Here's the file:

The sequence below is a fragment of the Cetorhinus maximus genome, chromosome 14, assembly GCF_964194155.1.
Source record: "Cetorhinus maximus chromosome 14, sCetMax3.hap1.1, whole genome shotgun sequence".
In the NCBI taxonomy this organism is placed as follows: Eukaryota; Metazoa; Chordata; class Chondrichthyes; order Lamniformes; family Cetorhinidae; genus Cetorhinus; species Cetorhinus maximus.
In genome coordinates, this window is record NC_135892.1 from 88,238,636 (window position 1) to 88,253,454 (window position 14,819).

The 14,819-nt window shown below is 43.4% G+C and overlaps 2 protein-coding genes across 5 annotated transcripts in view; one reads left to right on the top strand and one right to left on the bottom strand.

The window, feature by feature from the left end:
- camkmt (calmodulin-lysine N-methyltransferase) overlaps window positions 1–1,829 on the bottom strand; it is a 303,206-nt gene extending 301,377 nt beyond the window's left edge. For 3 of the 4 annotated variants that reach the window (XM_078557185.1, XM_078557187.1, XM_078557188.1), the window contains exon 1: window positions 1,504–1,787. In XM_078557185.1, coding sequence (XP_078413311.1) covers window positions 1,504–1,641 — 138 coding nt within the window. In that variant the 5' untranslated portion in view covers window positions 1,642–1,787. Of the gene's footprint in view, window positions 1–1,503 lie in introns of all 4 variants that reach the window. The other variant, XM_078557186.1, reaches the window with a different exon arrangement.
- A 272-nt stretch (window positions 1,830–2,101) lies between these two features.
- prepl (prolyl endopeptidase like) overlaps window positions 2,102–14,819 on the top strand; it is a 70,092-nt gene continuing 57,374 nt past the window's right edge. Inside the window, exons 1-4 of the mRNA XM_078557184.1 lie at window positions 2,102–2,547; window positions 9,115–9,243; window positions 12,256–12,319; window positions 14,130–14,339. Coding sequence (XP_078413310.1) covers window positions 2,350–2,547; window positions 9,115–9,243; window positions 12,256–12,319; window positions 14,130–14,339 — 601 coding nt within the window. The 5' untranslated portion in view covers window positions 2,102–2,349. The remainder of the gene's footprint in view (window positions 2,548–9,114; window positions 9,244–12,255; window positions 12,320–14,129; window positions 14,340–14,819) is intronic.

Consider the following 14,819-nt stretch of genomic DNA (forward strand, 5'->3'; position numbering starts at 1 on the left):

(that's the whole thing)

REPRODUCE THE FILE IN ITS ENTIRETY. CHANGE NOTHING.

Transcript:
The sequence below is a fragment of the Cetorhinus maximus genome, chromosome 14, assembly GCF_964194155.1.
Source record: "Cetorhinus maximus chromosome 14, sCetMax3.hap1.1, whole genome shotgun sequence".
In the NCBI taxonomy this organism is placed as follows: Eukaryota; Metazoa; Chordata; class Chondrichthyes; order Lamniformes; family Cetorhinidae; genus Cetorhinus; species Cetorhinus maximus.
In genome coordinates, this window is record NC_135892.1 from 88,238,636 (window position 1) to 88,253,454 (window position 14,819).

The 14,819-nt window shown below is 43.4% G+C and overlaps 2 protein-coding genes across 5 annotated transcripts in view; one reads left to right on the top strand and one right to left on the bottom strand.

The window, feature by feature from the left end:
- camkmt (calmodulin-lysine N-methyltransferase) overlaps window positions 1–1,829 on the bottom strand; it is a 303,206-nt gene extending 301,377 nt beyond the window's left edge. For 3 of the 4 annotated variants that reach the window (XM_078557185.1, XM_078557187.1, XM_078557188.1), the window contains exon 1: window positions 1,504–1,787. In XM_078557185.1, coding sequence (XP_078413311.1) covers window positions 1,504–1,641 — 138 coding nt within the window. In that variant the 5' untranslated portion in view covers window positions 1,642–1,787. Of the gene's footprint in view, window positions 1–1,503 lie in introns of all 4 variants that reach the window. The other variant, XM_078557186.1, reaches the window with a different exon arrangement.
- A 272-nt stretch (window positions 1,830–2,101) lies between these two features.
- prepl (prolyl endopeptidase like) overlaps window positions 2,102–14,819 on the top strand; it is a 70,092-nt gene continuing 57,374 nt past the window's right edge. Inside the window, exons 1-4 of the mRNA XM_078557184.1 lie at window positions 2,102–2,547; window positions 9,115–9,243; window positions 12,256–12,319; window positions 14,130–14,339. Coding sequence (XP_078413310.1) covers window positions 2,350–2,547; window positions 9,115–9,243; window positions 12,256–12,319; window positions 14,130–14,339 — 601 coding nt within the window. The 5' untranslated portion in view covers window positions 2,102–2,349. The remainder of the gene's footprint in view (window positions 2,548–9,114; window positions 9,244–12,255; window positions 12,320–14,129; window positions 14,340–14,819) is intronic.

Consider the following 14,819-nt stretch of genomic DNA (forward strand, 5'->3'; position numbering starts at 1 on the left):